Who’s benefitting from Trump’s trade war?
Priya Wadhwa
10x Industry

Who’s benefitting from Trump’s trade war?

One country’s problem is another’s opportunity.

Trump's trade war is expanding from its focus on China, to India and potentially even Mexico. It has recently seen more concrete measures being put in place. From additional tariffs on hundreds of Chinese goods, to stripping India of its GSP status benefits, and the threat of 5% tariffs on Mexican products coming into force on June 10.

Diverting our focus from the US-China trade war, we see a pattern against targeted developing countries for goods, that face discrimination in the US. While this move could get Trump praises from his voter class, it could also benefit the unskilled labour force in the US. In addition, it could bring trade opportunities to Europe and other developing nations, which could change the trade map of the world.

Paradoxically, some of US’s actions could undermine its efforts and reasons behind the tariffs.

For example, Mexican immigration has been declining in the US, with more people going back to take advantage of the country’s growing economy. The US imposing the 5% tariff until Mexico stops illegal immigrants, will more likely slump the latter's economy. Then it stands to reason that the move could see more Mexicans migrating to the US.

Even when it comes to stripping India’s GSP status, the US is making the war with China tougher on itself. Since the two Asian countries see almost a 75% overlap between the goods on the tariff list, India could have massively benefitted by supplying to US companies at non-tariffed prices; and weakened China’s position. But because it will no longer enjoy duty-free exports to the US, it has indirectly undermined the US’s efforts against China.

So who is benefitting from these trade attacks? Clearly, it's not the stock markets, which have consistently seen declines over the past months.

“In the short run, workers in the exporting sector lose as labour demand shifts towards the import-competing sector, while workers in that sector gain,” economist Wolfgang Lechthaler, and assistant professor Mariya Mileva, write in their paper. “In the long run, skilled workers experience large losses in income and consumption, while unskilled workers are hardly affected.

US’s unskilled workers stand to gain, who have been suffering from manufacturers outsourcing to cheaper labour countries. They also form the majority of Trump’s voters, which could signify political moves for Trump to stay in power in light of elections coming up.

While that might be a political story Trump propagates in the US, there are certain other aspects which may not be considered by that voter class—there are other developing Asian countries who would be happy to take on China’s slack to gain precious FDI.

The US-China trade war, and now removing India’s GSP benefits, is pushing many US companies to import from other GSP countries such as Vietnam, Thailand, Cambodia, Indonesia and Turkey, who export a large chunk of items tariffed from China. We could also see some African countries take advantage of this situation to boost their trade industry.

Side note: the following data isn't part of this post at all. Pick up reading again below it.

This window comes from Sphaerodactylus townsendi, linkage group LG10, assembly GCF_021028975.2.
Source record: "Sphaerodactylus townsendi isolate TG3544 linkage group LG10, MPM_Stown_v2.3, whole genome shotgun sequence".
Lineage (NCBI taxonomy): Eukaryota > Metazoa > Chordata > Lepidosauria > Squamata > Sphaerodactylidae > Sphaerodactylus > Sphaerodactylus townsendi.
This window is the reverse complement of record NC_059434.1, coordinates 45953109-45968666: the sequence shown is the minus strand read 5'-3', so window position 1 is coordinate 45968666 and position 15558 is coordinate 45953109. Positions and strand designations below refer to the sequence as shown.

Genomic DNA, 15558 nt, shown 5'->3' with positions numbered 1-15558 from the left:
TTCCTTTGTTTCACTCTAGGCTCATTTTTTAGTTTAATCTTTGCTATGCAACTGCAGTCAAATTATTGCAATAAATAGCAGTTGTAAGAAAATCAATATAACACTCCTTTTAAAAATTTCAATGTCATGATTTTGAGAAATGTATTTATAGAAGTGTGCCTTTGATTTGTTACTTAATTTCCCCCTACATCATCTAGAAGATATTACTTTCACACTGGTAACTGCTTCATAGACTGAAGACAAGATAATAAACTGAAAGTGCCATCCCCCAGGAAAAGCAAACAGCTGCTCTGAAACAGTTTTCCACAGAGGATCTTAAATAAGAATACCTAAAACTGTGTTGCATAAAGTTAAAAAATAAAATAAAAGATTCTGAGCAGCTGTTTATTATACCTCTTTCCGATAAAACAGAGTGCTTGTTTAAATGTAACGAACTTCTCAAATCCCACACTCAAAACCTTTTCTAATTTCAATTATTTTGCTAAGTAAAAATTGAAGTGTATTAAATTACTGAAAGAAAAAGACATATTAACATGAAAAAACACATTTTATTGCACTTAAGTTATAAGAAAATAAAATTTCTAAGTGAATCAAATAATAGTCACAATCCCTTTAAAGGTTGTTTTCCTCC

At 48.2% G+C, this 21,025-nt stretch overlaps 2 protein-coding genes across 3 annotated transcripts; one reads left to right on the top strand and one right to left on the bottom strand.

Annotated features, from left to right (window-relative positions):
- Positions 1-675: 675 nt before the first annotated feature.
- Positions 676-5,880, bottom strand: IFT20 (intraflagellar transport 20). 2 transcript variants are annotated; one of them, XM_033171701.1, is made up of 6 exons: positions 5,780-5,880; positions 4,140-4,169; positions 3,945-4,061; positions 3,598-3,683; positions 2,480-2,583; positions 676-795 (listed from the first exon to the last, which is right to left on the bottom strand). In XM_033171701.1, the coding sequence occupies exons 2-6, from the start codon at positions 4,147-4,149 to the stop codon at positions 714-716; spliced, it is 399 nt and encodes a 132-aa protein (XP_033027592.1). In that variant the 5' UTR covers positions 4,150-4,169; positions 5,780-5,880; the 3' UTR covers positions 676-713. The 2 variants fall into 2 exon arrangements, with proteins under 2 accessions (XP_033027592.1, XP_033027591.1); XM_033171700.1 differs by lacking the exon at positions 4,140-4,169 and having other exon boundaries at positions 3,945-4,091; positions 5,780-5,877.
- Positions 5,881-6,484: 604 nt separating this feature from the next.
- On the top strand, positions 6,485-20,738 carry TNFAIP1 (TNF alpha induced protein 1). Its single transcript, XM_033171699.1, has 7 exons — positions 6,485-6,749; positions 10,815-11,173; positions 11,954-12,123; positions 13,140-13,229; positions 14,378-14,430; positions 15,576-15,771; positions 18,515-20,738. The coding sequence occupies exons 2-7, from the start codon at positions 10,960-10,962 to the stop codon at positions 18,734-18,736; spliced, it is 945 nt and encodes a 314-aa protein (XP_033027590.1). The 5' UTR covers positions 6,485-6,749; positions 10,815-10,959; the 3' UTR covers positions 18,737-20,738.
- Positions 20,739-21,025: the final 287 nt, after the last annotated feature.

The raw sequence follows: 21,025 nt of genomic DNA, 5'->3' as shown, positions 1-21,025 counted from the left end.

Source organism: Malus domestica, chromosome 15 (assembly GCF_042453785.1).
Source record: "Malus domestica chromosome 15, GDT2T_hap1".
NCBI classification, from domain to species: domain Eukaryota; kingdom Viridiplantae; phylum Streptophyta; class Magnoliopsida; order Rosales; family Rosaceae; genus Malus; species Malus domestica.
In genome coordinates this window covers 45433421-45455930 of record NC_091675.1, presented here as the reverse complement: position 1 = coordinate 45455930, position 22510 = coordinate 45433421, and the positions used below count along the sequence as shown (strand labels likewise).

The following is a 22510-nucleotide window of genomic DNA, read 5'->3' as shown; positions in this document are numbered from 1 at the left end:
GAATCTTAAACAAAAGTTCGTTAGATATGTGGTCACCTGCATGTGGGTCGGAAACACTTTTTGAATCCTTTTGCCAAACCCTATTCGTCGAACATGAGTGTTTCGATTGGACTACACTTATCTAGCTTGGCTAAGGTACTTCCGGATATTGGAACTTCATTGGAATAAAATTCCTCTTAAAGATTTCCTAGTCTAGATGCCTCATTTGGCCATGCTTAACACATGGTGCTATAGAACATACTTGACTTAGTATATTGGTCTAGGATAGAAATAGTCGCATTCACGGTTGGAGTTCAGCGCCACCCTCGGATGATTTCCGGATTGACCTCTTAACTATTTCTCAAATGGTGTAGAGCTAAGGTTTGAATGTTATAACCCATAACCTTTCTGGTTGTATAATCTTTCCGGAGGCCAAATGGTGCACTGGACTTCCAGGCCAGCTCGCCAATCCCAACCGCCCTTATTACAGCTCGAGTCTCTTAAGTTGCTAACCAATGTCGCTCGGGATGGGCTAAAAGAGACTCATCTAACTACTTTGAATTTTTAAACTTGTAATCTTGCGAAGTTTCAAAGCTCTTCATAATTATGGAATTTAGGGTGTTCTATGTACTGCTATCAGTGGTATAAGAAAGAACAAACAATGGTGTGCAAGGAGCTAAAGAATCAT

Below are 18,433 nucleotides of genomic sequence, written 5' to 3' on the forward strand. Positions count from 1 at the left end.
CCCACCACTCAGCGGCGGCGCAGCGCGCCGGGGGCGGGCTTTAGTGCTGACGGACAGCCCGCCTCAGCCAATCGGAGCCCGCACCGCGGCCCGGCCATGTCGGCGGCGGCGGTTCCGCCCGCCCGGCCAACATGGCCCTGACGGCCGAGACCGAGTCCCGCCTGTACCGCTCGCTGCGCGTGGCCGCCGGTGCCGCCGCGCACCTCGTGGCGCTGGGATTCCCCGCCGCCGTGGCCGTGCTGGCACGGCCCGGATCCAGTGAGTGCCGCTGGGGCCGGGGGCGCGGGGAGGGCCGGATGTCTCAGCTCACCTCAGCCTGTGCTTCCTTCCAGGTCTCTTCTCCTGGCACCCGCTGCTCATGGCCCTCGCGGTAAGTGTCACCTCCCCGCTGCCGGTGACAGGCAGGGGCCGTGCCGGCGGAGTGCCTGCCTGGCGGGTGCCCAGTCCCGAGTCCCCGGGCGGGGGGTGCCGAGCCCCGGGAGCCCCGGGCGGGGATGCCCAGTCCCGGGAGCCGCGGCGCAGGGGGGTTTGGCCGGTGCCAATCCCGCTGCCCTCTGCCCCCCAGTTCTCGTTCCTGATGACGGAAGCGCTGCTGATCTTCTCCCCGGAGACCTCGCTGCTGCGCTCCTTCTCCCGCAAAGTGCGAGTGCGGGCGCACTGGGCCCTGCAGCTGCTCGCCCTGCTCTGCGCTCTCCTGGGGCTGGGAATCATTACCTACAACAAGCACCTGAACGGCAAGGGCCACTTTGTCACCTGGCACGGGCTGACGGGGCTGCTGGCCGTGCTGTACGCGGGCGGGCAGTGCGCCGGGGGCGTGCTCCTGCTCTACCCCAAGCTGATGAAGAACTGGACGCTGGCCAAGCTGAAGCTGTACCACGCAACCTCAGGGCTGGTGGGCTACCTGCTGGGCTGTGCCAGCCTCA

According to the Washington DC-based Coalition for GSP, products hit by Section 301 tariffs when imported from China account for 90 per cent of increased GSP imports in 2019.
The Economic Times

On the other hand, Chinese corporations are increasingly outsourcing to Vietnam in light of these tariffs. One, this move benefits Chinese companies with lower labour costs, and two, it could help them avoid tariffs and anti-dumping duties they face in the US when exporting from their own land. This does increase the risk for Vietnamese local companies to face excess US scrutiny and ban.

Besides the unskilled workers, there are other potential winners in this war. Apple (and Samsung), for example, stand to benefit from Huawei being blacklisted. Naturally, this would also benefit other competitive tech companies from Asia.

“While it seems unlikely that China and the U.S. will strike a deal anytime soon, we think one will be reached at some point.”
Needham analysts

Bullish investors have also been spreading their risks and investing in companies that have the potential to grow. They are taking advantage of the low stock rates, with the confidence that whether it is six months down the line or a few years, there will be a trade agreement that is signed between US and China. However, they are more likely to benefit in the long term than short.

Tech startups is another segment profiting off this trade war, as sovereign wealth funds are increasingly interested in unlisted companies owing to unstable and shrinking stock markets.

Looking over to the east of the US, Europe also stands to gain by forming strategic ties with China. There is no denying that the second largest Asian country has significant benefits, such as fiscal power, and tech advancement. Taking advantage of its strenuous relations with the US will certainly help Europe gain vital political and economic power.

While the trade war is escalating with China imposing retaliatory measures, the global economy remains in a state of fear for the future. Morgan Stanley warns of another recession in as soon as nine months if an agreement is not reached. The US is still highly in debt from China, which many believe gives the latter the upper hand.

However, Trump remains unpredictable, and if all of this is indeed for his re-election campaign, it stands to reason that when it comes to populous rural, unskilled, working-class sections, his current actions could grab them by their votes. Things could get a lot worse in the near future for India, Mexico, and all those dependent on US FDI. However, if it goes on for too long, we could see the US’s powers shifting over to Europe, and the trade maps being revised to see new power dynamics emerge.